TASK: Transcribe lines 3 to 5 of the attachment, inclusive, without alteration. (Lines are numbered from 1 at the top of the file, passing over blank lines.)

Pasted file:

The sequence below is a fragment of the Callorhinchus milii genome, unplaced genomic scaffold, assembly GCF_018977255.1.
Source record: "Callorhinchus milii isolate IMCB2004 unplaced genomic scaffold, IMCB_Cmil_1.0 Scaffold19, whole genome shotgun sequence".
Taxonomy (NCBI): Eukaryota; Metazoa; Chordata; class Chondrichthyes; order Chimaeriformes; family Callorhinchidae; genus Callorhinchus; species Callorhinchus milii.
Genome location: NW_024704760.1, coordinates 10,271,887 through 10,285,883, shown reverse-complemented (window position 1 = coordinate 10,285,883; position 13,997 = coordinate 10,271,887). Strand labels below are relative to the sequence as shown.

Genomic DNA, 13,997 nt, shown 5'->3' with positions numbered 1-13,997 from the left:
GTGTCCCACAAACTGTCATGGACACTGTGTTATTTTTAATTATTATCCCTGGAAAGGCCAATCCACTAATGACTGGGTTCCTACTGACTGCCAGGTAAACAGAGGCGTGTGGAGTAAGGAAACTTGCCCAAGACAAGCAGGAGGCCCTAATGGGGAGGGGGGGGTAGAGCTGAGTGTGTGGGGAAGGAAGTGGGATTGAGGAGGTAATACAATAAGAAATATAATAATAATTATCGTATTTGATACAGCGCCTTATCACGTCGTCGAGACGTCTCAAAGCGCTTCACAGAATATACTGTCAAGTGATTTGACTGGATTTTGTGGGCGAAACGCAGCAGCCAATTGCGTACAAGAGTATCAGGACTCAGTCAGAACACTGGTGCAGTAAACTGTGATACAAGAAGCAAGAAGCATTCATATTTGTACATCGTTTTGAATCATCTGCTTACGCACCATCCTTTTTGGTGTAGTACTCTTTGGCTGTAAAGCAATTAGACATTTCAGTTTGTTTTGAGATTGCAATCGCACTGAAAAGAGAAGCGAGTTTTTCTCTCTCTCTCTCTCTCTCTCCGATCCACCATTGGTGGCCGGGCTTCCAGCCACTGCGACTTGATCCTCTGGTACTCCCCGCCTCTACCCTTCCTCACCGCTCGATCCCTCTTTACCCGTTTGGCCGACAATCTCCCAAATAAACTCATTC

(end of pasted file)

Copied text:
Taxonomy (NCBI): Eukaryota; Metazoa; Chordata; class Chondrichthyes; order Chimaeriformes; family Callorhinchidae; genus Callorhinchus; species Callorhinchus milii.
Genome location: NW_024704760.1, coordinates 10,271,887 through 10,285,883, shown reverse-complemented (window position 1 = coordinate 10,285,883; position 13,997 = coordinate 10,271,887). Strand labels below are relative to the sequence as shown.

Genomic DNA, 13,997 nt, shown 5'->3' with positions numbered 1-13,997 from the left: